“It is the nature of the ego to take, and the nature of the spirit to share.”
What’s the biggest obstacle that gets in the way of people and prevents them from becoming truly effective leaders?
Ken Blanchard, leadership guru and prolific author, is certain the answer is “ego.”
During a recent discussion he and I had for a magazine article I’m writing, Blanchard told me that there are two ego-related traits that take people out of their hearts and greatly undermine their true potential as leaders.
The first is “False Pride,” characteristic of someone who thinks mostly of themselves and is greatly self-promoting. The second is “Self Doubt” or fear, where a leader thinks less of themselves than they should and is primarily motivated by self-protection.
According to Blanchard, leaders who are driven by their ego – whether it’s some form of false pride or self-doubt – are doomed to fail. “Leaders cannot and will not succeed when their primary inclination is to be self-focused,” he says. Leadership effectiveness is directly tied to one’s generosity of spirit, and to valuing the talents and differences in others.
For the past several years, Blanchard has been helping business students at the University of San Diego and Grand Canyon University (where the school of business bears his name) gain greater insight into their personal values, disposition, and to discover whether, deep-down, they have a true predilection for leading people. Through numerous exercises of self-investigation, Blanchard’s program purposely leads students to answer this fundamental question: “Are you here to serve, or be served?’”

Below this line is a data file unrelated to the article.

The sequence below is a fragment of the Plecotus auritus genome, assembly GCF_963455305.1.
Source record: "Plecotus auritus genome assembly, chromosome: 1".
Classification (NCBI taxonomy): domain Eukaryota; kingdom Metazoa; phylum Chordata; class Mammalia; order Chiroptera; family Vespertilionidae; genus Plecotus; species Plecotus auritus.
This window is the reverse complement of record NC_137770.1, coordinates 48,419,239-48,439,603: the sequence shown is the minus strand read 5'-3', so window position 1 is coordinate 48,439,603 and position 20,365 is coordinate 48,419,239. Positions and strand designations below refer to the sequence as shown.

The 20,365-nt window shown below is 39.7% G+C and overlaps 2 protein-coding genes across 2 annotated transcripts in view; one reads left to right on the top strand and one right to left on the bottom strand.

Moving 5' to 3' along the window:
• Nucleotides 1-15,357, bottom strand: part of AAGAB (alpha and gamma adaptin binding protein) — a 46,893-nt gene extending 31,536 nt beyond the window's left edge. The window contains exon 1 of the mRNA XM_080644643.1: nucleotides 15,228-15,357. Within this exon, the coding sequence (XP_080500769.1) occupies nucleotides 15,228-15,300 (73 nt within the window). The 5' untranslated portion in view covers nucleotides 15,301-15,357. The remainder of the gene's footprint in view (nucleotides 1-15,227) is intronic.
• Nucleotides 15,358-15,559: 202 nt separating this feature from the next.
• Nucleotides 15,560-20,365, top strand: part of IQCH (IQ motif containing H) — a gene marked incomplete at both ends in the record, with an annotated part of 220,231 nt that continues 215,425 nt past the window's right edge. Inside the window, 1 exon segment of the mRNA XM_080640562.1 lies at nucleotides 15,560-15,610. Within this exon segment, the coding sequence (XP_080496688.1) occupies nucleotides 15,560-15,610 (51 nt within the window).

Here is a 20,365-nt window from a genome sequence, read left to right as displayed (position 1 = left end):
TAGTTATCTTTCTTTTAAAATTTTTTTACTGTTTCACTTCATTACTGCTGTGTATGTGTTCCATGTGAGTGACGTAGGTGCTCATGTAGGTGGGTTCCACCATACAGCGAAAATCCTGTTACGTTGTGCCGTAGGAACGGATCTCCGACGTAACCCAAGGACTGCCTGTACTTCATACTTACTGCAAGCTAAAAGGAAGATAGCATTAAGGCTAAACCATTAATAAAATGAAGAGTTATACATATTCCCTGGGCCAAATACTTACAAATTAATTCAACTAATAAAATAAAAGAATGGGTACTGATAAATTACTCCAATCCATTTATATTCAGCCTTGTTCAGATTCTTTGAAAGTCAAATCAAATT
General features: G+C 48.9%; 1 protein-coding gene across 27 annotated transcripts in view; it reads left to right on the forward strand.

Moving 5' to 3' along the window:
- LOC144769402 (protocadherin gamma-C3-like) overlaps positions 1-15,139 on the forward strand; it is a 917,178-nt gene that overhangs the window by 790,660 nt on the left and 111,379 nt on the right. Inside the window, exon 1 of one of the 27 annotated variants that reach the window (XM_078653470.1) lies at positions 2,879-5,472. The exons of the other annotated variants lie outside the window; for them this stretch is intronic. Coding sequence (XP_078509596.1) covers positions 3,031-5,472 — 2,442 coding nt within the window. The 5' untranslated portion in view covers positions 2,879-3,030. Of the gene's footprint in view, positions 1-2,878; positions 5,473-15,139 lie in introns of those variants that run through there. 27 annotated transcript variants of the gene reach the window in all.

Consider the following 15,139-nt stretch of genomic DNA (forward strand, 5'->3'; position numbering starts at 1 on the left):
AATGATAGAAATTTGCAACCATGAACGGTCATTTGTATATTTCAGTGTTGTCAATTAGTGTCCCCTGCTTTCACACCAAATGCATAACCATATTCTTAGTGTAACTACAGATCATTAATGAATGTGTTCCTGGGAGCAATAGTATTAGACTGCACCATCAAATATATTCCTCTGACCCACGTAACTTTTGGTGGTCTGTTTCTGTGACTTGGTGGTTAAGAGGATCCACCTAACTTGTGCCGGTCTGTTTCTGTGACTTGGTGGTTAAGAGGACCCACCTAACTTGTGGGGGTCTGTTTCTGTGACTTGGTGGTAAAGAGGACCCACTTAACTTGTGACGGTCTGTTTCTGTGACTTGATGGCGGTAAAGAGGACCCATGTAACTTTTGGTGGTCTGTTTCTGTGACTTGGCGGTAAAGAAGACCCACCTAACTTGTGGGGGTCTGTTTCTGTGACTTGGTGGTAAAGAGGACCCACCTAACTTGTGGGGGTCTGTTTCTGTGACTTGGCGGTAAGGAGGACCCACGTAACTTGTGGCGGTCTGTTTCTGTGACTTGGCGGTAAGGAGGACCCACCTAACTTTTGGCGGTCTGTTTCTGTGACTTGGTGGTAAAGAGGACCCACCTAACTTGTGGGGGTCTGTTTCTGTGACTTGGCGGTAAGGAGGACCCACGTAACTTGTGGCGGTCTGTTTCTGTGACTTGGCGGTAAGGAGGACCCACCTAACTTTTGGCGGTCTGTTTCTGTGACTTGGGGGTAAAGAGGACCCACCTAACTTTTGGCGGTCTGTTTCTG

One of the most thought provoking activities of the curriculum Blanchard conducts is called an “Ego Anonymous” meeting – where students are required to stand up and publicly admit to some ego-driven, and thereby limiting, behavior. By hearing the confessions of fellow students, it quickly becomes apparent how many ways the human ego can derail a leader in the minds and hearts of employees.
Just this past week, I had the honor and privilege of speaking to nearly 60 entrepreneurship students at Northern Arizona University. This was my first trip to the school, and the first quarter where my book, Lead From The Heart, was being used as a class textbook.
During my presentation, I happened to mention Blanchard’s brilliant exercise and spontaneously asked the students if they would be interested in giving it a try. This impressive and highly engaged group excitedly agreed to participate.
One by one, they acknowledged an ego-driven weakness:
- “I generally want things done my way and am impatient when people want to try different methods.”
- “I tend to be very blunt with my communication and people can find that abrasive.”
- “I’m a perfectionist.”
- “I generally don’t trust people and tend to believe they will inevitably disappoint me.”
- “I tend to be critical and even dismissive of people who don’t share my drive and ambitious work ethic.”
I was reminded in hearing these and all the other “confessions” that ego is the greatest enemy of the leader. But what impressed me most is that none of the students had any difficulty identifying at least one ego-driven weakness. This is good news for leaders.
Just like the people we lead and manage, we are at our core human beings. And since all humans have some personality driven limitation (I’ve been characterized as being quite stubborn by those who know me), we’re generally intimately aware of the behavior(s) others find onerous and even oppressive.
Our taking constant action to minimize the effects of those weaknesses therefore, even to inform subordinates that you’re fully aware of your own frailties, goes a long ways towards building trust and rapport.
If your ego insists you’re the most important person in the universe, you’re best advised to never accept a leadership role. But, for the rest of us, keeping our egos in check requires ongoing and determined vigilance. Keep the lid on your ego, and you’ll soar as a leader.
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